Book review | Destined to be remembered for its complexities

Dear fantasy fiction fans,

I forget how much I like Asian-inspired fantasy with its richness and color that amaze my senses and creates a feeling of wonder. Forest of a Thousand Lanterns by Julie Dao captured me as I raced to find out what happens next and reveled in the beauty of Feng Nu along the way — from the coastal town where Xifeng grew up to the forest surrounding the Emperor’s city. Xifeng was destined to rule beside the emperor – the cards showed it, so it must be. She was raised to be able to find her way in that world, but the mental health of her entire family is questioned – is her family magical or do they have mental health issues? This we never are completely sure of even at the book’s conclusion.

Character

At first, you think that Xifeng is the hero of the story but towards the middle of the book, you begin to look at her a different way. That is because she is an antihero, one that is beyond redemption, and a puppet for the Snake God to feed his need for power. Whatever good she has in her is quickly squashed when she decides on a path from which there is no turning back. Some reviewers likened her to the evil witch in Snow White but I would argue that she is is more like Eve, from the Bible, as she has the same basic fight as being tempted by the snake. She is beautiful and thinks that is everything but she is also cunning and smart. She has moments of good as seen in Wei’s love, so you root for her, but in the end when Wei leaves her, you know that means the good in her is gone. No more is the girl with the destiny fighting to maintain her humanity – the goodness of spirit. She has given in to the Snake God. The reader shares Wei’s vision of her until he, like us, has to face the fact that she is not a heroine at all. The real heroine of the story is but a toddler at the end of the book and I look forward to seeing her grow into the being of goodness she was destined to be.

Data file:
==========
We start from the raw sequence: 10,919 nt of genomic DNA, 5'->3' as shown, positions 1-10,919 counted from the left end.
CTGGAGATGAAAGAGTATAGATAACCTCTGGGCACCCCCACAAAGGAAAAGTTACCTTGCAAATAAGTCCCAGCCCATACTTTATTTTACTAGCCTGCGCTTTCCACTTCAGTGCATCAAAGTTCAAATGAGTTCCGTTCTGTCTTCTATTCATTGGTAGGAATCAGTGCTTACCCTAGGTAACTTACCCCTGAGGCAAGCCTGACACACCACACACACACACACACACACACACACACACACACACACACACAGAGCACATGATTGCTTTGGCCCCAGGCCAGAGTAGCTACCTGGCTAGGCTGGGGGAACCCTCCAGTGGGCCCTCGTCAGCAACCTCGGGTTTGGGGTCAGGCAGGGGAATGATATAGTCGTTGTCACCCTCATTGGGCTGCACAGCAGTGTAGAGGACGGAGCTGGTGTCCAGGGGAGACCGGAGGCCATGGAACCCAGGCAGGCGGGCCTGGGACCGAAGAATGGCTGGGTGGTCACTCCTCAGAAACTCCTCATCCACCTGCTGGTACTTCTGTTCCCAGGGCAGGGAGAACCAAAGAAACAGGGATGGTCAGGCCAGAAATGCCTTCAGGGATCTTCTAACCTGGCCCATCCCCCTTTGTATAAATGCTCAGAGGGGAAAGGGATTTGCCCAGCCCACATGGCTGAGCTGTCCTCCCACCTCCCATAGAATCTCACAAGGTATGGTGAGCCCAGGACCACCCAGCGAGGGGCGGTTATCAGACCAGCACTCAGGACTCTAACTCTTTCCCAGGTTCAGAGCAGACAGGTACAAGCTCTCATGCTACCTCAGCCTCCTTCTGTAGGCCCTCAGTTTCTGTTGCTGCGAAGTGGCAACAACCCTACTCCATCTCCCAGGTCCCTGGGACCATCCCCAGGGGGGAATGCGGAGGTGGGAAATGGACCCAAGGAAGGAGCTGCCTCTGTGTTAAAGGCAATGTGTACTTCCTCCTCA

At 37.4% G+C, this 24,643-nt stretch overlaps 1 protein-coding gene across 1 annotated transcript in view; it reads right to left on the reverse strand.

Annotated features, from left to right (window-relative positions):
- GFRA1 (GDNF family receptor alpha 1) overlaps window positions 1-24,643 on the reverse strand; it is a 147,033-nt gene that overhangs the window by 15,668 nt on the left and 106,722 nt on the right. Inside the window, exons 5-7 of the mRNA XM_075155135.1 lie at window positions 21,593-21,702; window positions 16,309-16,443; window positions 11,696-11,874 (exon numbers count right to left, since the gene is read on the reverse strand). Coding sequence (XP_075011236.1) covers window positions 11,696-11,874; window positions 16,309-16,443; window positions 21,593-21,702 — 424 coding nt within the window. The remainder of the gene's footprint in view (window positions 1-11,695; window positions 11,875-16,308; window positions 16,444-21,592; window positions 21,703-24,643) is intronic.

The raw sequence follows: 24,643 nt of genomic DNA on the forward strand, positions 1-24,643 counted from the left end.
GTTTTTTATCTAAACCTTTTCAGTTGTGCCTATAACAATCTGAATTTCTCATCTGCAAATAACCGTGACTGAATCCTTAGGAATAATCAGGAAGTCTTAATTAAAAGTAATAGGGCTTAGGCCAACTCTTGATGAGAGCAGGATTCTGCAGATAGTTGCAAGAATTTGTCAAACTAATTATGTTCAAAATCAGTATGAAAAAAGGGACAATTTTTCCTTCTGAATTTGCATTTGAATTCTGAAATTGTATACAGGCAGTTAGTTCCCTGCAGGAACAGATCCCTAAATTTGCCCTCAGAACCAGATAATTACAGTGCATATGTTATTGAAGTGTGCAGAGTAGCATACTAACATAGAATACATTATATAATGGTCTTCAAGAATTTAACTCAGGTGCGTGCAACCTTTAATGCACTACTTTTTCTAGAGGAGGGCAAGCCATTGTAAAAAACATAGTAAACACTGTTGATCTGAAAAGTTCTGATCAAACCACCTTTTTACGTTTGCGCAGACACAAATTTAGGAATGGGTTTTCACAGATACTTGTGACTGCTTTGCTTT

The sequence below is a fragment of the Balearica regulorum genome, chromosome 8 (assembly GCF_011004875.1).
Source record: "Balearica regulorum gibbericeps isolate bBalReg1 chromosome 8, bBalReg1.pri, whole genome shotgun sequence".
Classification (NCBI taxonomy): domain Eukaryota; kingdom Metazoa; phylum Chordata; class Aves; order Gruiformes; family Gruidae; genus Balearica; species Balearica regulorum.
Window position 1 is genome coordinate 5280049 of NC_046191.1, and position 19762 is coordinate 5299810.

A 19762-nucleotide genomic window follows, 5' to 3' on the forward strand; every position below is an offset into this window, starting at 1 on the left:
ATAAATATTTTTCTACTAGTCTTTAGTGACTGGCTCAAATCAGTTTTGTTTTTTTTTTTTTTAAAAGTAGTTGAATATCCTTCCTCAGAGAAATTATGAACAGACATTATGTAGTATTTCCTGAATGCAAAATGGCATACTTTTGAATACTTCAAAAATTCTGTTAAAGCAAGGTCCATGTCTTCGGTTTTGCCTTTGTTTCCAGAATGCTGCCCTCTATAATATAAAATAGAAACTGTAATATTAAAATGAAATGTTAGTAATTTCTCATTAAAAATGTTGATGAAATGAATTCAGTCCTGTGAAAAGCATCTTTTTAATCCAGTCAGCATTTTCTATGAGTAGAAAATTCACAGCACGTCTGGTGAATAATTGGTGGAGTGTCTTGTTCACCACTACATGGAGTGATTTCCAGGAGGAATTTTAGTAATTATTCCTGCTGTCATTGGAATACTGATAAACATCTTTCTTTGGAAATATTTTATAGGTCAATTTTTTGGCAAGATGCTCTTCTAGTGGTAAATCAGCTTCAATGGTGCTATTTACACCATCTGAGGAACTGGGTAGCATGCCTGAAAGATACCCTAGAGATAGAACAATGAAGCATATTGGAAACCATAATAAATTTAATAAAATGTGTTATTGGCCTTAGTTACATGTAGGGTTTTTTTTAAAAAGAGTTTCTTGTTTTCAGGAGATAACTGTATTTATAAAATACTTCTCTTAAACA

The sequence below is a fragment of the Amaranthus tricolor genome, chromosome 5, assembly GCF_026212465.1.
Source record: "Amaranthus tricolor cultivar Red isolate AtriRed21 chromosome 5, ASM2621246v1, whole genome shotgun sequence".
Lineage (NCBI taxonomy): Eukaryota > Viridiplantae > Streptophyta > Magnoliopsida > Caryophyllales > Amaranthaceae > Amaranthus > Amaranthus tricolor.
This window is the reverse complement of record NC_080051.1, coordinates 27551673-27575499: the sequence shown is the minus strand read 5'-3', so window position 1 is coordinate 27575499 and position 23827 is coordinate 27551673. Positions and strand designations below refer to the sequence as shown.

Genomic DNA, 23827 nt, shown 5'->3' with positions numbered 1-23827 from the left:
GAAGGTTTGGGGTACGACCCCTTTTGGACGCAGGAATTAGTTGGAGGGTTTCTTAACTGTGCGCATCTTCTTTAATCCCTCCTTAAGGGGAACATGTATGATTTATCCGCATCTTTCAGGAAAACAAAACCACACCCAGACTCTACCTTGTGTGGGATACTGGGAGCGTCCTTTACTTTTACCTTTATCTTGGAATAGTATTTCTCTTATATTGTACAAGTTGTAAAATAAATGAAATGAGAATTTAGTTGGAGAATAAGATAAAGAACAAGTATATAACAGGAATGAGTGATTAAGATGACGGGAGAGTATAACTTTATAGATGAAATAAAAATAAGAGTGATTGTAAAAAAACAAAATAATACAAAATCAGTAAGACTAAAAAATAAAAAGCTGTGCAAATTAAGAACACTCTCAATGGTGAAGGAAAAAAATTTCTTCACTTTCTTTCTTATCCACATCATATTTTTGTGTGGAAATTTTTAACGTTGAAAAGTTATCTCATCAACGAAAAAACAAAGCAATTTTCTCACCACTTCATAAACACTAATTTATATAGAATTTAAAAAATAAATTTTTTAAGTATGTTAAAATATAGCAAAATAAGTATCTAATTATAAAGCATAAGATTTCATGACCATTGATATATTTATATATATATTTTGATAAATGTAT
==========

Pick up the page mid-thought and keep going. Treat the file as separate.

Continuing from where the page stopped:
Plot

A story that is routed in a plot that is as old as time with an Asian spin, we fear for the soul of Xifeng and want her to defeat the Snake God. To renounce him, as her mother supposedly did and live the life of goodness we know she can. The way Dao tells the story, you never want to give up on Xifeng, even when, like Wei, you know there is no going back. The fact that Dao can keep us hoping and believing in the goodness of Xifeng, speaks to her ability to tell a complex story that at times blurs the line between good and evil. The story is told in such a way that we root for the characters all the while being able to enjoy the beauty of the forest and smell the intoxicating scent of the garden’s flowers. The plot is as rich with description as it is a compelling story.

Pace

It’s not often that I wake in the middle of night and can’t get back to sleep because I am wondering how a book turns out but Dao’s book had that effect on me. The plot has a good combination of exposition and action, it pulls you along at a fast pace but that’s fine because you just can’t get enough. The reader is never bogged down by superfluous description, instead enjoying the beauty of the mystical world of Feng Nu – a sort of Shangri-La that is in danger, much as the garden of Eden was in danger.

Dao creates for us an Asian-inspired garden of eden, and we yearn for the goodness to come and boot the snake out.

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